jus ad bellum, jus in bello
Exzerpte aus: Johansson, Linda Autonomous Systems in Society and War : Philosophical Inquiries 
It might be argued that ethical evaluations of weapons used in war – such as UAVs, irrespective of their level of autonomy – are meaningless since war is unethical in itself. The ethical evaluation in paper I is made against the backdrop of the laws of war (LOW), as codified in, for instance, the Geneva and Hague conventions. The rules of jus ad bellum specify what criteria must be fulfilled in order to start a war, where “just cause” is the most important one. The rules of jus in bello establish criteria for ethical means of fighting once at war. The rules of jus ad bellum and jus in bello are summed up below13:
Jus ad bellum:
Just cause: The reason for going to war needs to be just and cannot therefore be solely for recapturing things taken or punishing people who have done wrong; innocent life must be in imminent danger and intervention must be to protect life. Examples: self defense from external attack, punishment for a severe wrongdoing which remains uncorrected. This is the first and most important rule. Right intention: The state must intend to fight the war only for the sake of its just cause. Force may be used only in a truly just cause and solely for that purpose – correcting a suffered wrong is considered a right intention, while material gain or maintaining economies are not. Last resort: All peaceful and viable alternatives have been seriously tried and exhausted or are clearly not practical. Legitimate authority: War is only between states. Reasonable chance of success: The idea is that a state’s resort to war must be considered to have a measurable impact on the situation. Proportionality: The anticipated benefits of waging war must be proportionate to its expected evils or harms. (Also known as the principle of macroproportionality to separate it from the jus in bello principle of proportionality).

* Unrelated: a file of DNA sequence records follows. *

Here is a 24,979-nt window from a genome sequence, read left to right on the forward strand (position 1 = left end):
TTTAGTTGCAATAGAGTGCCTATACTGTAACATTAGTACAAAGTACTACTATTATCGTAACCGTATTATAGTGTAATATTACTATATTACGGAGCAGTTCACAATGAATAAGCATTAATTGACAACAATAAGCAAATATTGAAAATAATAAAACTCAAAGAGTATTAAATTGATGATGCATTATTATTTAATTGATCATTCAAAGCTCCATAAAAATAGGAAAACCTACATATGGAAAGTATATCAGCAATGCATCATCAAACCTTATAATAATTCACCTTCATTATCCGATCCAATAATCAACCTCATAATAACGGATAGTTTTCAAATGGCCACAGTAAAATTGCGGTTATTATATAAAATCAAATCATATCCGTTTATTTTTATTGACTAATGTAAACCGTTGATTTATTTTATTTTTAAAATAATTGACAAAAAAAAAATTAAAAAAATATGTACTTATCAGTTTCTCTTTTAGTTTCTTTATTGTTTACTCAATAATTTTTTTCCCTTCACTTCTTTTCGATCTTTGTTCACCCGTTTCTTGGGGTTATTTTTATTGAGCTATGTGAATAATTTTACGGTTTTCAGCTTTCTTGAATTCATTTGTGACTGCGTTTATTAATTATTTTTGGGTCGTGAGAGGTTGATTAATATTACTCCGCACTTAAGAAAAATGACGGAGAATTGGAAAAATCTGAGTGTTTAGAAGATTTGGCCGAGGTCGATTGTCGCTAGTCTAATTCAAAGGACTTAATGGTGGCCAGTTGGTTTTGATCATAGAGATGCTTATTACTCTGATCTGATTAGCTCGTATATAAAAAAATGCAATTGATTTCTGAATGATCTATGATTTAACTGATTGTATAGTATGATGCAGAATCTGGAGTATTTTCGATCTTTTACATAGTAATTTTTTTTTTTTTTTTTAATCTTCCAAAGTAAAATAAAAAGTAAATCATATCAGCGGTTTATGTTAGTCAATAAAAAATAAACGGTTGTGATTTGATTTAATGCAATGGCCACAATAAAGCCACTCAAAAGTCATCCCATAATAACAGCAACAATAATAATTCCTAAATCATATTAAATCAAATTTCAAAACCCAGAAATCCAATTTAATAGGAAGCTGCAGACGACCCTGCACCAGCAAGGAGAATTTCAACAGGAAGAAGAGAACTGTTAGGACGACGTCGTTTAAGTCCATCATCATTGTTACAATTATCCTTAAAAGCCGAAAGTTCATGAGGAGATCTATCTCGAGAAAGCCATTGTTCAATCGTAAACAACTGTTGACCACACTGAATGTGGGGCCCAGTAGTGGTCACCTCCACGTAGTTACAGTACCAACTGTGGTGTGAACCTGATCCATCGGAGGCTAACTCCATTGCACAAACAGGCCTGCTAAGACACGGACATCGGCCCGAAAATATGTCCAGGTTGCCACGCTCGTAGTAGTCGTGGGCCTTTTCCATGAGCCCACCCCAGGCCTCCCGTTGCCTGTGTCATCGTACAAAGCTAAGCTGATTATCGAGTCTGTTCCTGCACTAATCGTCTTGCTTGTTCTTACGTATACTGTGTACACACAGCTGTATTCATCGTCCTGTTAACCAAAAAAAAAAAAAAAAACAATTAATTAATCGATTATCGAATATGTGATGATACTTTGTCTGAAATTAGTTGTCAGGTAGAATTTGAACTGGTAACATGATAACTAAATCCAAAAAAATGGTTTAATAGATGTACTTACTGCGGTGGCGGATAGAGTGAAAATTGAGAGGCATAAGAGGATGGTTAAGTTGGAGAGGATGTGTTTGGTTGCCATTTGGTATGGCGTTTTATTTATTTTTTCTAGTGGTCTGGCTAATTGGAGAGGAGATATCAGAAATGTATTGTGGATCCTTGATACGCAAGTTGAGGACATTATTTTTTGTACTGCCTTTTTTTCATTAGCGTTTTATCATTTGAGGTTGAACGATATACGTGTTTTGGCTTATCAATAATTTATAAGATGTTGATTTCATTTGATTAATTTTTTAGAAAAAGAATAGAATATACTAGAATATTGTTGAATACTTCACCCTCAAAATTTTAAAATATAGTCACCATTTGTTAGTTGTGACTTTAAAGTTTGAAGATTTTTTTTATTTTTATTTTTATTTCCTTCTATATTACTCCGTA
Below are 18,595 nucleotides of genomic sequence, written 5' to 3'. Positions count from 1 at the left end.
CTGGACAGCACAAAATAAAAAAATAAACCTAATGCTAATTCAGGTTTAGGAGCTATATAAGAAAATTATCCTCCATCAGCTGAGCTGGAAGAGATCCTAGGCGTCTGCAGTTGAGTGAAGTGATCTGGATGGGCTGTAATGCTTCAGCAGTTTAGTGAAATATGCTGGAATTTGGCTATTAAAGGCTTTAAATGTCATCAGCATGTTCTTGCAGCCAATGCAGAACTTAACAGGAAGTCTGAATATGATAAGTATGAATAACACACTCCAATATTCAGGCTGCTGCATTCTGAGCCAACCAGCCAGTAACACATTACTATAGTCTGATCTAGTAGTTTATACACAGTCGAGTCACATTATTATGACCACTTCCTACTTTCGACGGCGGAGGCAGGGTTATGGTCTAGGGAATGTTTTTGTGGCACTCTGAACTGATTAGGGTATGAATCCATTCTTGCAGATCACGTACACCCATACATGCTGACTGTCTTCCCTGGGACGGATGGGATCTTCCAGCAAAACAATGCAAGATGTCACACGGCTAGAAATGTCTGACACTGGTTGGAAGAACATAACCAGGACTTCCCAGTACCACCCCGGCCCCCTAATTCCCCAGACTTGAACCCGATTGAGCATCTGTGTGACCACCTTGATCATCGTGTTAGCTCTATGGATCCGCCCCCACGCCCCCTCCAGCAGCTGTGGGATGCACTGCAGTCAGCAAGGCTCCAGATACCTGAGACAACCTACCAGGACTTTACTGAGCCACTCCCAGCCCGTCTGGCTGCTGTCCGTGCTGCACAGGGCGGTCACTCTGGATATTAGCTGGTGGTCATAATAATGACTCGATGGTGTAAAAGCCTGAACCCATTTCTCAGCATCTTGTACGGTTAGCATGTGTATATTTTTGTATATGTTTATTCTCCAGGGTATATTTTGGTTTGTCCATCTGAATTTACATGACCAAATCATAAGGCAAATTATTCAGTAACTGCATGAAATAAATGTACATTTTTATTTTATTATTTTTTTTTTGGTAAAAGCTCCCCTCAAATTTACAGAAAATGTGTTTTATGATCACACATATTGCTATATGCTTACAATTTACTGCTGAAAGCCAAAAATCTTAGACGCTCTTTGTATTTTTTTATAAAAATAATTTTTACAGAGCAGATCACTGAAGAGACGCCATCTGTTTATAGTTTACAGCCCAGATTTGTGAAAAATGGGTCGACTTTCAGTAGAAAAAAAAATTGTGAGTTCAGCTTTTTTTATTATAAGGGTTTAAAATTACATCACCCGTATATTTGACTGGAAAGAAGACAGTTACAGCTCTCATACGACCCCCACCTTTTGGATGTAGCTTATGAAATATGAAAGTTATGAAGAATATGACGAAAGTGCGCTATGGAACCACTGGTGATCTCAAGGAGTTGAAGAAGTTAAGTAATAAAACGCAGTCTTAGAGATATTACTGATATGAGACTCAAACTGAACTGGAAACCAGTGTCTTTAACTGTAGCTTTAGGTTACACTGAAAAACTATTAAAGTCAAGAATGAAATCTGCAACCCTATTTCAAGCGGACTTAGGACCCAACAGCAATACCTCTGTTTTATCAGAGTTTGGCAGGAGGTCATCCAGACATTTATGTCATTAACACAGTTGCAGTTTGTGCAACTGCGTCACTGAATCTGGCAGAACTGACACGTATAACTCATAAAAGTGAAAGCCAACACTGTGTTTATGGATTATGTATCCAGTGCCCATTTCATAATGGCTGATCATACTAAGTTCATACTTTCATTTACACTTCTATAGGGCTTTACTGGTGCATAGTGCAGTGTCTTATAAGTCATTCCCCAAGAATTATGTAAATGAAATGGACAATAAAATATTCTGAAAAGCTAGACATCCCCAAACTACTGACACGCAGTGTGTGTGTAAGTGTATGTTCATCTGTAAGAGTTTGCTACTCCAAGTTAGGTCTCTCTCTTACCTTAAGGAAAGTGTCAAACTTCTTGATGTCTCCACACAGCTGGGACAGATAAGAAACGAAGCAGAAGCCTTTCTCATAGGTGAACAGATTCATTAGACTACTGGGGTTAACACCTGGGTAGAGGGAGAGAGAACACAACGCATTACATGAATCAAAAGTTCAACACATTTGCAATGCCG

Jus in bello:
Proportionality/Excess: An attack cannot be launched on a military objective if the civilian damage would be excessive in relation to the military advantage – the value of an attack must be in proportion to what is gained. Discrimination: Only military targets and enemy combatants can be attacked.
Necessity: The attack must be necessary (just war should be governed by the
principle of minimum force). This principle is meant to limit excessive and unnecessary death and destruction. Weapons: All international laws on weapons prohibitions must be obeyed, such as the ban on chemical and biological weapons. Nuclear weapons are considered taboo.
There is also jus post bellum which concerns regulations connected to war termination; to ease the transition from war to peace (Orend 2008)14. The effects of robots on jus post bellum are not treated in this thesis. It might be argued that it would be sufficient to look solely at jus in bello, since the UAV is something that is used once in war. In paper I it is argued that the possession of UAVs might affect the interpretation of jus ad bellum as well, since UAVs might increase the inclination to start a war. The reason for this, it is argued in paper I, is that UAVs have advantages in terms of reducing casualties for the UAV possessor, and may make war seem more like a risk-free enterprise – in extreme cases even like a computer game – thereby lowering the threshold for starting a war. The possession of UAVs may – more than other weapons – also affect the interpretation of the LOW, for it may determine which normative moral theory the interpretation of the LOW will be based on.
When looking at weapons used today, it might be argued that there is no morally relevant difference between UAVs and other weapons. According to Asaro, it is important to note that “even if robots did make it easier for a nation to go to war, this in itself does not decide whether that war is just or unjust” (Asaro 2008, p. 48). In paper I, it is argued that there are relevant differences between UAVs and other weapons. First of all: compared to other weapons that might give one country the option to win a war without losing any lives of its own soldiers – like chemical, biological or nuclear weapons – UAVs are permitted according to the LOW. Nuclear weapons are not formally prohibited (which chemical and biological weapons are), but are considered taboo and have not been used in war since World War II. A complete ban of nuclear weapons is being considered by the United Nations. Among permitted weapons today, UAVs may, more than other weapons, provide the owner with a severely increased inclination to start a war against a 14
There is little international law regulating jus post bellum, so one must turn to the moral resources of just war theory (Orend 2008).